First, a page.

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Resources for Tree Farmers

Renewable Energy

The nationís family forests have great potential to fuel the next generation of Americaís renewable energy. Families and individuals own roughly 262 million acres and are the largest forest ownership group in the U.S. These lands can supply a large portion of renewable materials, mostly small diameter trees and harvesting byproducts, that can be converted into renewable energy. Additionally, generating renewable energy from sustainably managed family forests means family forest owners will have additional markets and revenue streams, which in turn further incentivize family forest owners to keep their forests as forests.

AFF supports increased opportunities for the production of renewable energy from sustainably managed family forests. Materials harvested from private forests and used in production of renewable energy must be harvested sustainably with verification through appropriate mechanisms, to ensure continued health and long-term viability of forests and related-resources. Policies that encourage renewable energy production from forests must consider both the short and long-term impacts of renewable energy markets on forest resources to prevent unsustainable forest management practices.

Recommendations

Renewable energy policies should encourage sustainable forest management, recognize that energy produced from sustainably harvested biomass can be carbon-neutral, and support a renewable energy and wood products industry that promotes healthy rural economies and forest landscapes. Renewable energy markets for forest materials should supplement, not replace, existing forest products markets. The resulting markets can lead to cleaner water, reduced greenhouse gas emissions, improved wildlife habitat, and increased opportunities to keep family forests viable.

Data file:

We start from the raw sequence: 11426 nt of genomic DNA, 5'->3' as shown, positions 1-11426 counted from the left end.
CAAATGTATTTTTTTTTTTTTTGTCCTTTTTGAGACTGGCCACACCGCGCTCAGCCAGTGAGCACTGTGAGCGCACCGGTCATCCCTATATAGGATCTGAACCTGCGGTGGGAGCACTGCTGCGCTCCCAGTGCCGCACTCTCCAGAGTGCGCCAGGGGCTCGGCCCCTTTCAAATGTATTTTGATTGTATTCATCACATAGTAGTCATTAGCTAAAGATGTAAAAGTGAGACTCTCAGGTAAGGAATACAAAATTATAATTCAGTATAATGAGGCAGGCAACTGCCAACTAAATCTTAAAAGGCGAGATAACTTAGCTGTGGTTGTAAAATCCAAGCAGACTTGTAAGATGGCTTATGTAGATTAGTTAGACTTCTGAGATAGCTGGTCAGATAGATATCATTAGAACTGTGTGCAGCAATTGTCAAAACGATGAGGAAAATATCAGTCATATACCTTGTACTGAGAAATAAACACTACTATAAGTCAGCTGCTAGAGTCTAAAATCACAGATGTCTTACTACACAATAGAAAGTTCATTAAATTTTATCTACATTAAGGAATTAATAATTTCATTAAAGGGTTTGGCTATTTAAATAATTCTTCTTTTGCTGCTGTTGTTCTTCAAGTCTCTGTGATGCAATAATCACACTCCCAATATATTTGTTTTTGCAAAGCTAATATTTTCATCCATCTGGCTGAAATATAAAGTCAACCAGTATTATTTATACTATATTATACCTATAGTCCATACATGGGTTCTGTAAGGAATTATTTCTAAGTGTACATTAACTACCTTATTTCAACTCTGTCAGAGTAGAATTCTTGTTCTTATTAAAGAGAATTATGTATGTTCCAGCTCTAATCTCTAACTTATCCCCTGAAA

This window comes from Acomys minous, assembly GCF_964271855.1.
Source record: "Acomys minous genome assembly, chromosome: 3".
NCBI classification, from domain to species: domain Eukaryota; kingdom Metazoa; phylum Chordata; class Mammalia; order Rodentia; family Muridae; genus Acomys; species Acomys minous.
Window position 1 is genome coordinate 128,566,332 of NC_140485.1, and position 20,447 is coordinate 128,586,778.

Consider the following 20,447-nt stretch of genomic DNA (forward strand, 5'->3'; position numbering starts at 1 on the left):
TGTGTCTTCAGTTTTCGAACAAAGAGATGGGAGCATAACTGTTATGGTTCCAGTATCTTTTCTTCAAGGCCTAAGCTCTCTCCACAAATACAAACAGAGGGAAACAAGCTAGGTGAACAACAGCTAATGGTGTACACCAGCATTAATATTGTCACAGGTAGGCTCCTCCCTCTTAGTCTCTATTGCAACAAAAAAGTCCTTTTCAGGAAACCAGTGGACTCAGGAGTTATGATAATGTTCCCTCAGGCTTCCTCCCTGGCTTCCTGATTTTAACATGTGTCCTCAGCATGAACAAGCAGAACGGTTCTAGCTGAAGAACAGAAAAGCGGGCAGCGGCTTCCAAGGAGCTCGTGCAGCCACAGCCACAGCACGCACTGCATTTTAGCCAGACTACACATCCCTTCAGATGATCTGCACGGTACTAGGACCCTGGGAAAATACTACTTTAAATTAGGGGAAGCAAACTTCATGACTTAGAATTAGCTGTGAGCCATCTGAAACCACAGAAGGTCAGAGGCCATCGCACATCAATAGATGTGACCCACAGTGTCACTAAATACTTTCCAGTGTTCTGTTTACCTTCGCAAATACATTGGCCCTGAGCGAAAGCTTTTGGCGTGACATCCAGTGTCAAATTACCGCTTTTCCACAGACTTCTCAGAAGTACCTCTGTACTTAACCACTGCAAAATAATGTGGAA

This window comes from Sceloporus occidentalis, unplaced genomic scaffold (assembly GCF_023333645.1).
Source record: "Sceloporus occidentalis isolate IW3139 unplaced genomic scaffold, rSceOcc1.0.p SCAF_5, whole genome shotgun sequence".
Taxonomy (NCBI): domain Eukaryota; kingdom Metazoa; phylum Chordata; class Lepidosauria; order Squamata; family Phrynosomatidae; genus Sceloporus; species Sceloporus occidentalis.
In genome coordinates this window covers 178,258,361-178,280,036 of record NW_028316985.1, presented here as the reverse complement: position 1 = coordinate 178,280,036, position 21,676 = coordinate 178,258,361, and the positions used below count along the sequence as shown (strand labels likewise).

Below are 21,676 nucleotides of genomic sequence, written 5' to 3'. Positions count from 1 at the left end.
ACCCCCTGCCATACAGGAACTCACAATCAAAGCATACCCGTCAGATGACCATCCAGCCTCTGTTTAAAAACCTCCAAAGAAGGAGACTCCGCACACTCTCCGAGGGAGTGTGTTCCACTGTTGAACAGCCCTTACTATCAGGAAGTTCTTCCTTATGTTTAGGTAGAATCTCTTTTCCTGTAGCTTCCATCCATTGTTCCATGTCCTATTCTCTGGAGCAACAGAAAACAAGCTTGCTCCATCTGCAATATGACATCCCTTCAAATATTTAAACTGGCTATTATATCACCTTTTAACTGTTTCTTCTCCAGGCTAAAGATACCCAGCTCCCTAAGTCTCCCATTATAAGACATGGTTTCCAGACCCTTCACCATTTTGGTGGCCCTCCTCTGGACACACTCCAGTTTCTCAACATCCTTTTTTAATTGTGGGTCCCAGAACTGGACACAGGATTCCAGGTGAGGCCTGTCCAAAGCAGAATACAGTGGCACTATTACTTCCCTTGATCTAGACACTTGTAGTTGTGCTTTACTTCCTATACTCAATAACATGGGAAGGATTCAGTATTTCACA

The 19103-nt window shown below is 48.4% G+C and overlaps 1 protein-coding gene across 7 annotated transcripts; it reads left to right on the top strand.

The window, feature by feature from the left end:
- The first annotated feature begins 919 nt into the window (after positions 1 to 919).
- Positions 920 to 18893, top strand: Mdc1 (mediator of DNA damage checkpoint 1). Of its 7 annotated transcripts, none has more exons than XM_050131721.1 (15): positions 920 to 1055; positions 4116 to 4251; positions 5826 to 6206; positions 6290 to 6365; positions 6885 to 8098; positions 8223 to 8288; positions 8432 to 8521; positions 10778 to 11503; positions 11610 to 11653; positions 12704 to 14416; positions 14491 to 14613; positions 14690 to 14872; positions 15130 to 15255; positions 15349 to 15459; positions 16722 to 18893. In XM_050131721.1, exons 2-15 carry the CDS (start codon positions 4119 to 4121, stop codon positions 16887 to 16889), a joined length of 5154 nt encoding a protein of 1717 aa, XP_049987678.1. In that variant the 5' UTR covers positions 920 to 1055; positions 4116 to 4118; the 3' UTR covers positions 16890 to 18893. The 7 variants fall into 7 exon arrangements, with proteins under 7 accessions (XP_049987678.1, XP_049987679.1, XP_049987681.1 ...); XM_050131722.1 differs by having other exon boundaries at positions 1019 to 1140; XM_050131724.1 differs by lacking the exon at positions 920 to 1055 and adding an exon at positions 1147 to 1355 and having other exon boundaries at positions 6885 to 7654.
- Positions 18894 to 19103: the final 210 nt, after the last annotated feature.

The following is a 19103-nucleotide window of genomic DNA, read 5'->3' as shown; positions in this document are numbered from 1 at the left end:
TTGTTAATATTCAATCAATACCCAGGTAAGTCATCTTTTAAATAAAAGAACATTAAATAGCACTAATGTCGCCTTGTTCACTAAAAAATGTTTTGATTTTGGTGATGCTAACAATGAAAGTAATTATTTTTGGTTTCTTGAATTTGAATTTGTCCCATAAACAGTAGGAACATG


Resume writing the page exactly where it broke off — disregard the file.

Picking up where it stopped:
• Provide Enhanced Opportunities for Supplying Renewable Energy
    Demand for renewable energy is increasing. Congress should create incentives for family forest owners to supply certified, sustainably grown, harvested, and transported biomass materials to renewable energy markets. Renewable energy incentives and regulations should include mechanisms to safeguard against negative impacts on forest resources, including air, water and wildlife, and supplement existing and new wood and non‐wood products markets, where appropriate.
  • Avoid Unwarranted Restrictions and Policy Certainty of Biomass
    Current legislation regarding biomass can be confusing and overly restrictive which can prevent family forest owners from participating in renewable energy programs. Therefore, Congress should avoid unwarranted biomass restrictions on family forests when establishing renewable energy standards. Additionally, certainty in federal policy should give guidance on how to measure the carbon benefits of biomass energy, ensuring that protocols for carbon accounting proceed in a timely manner and at appropriate scales for both energy and climate benefits.
  • Require & Incentivize Third-Party, Independent Forest Certification
    Congress should promote forest sustainability in renewable energy incentives and regulations. Congress can do so by requiring or incentivizing third‐party, independent forest certification, including the internationally recognized and credible American Tree Farm System certification.

 

Recent Actions

Forests in the Farm Bill Recommendations
AFF and other forestry organizations sent Farm Bill recommendations to the Senate Agriculture Committee, promoting the establishment of biomass supply programs for renewable energy utilization.

For more information please read the AFF Board approved policy brief.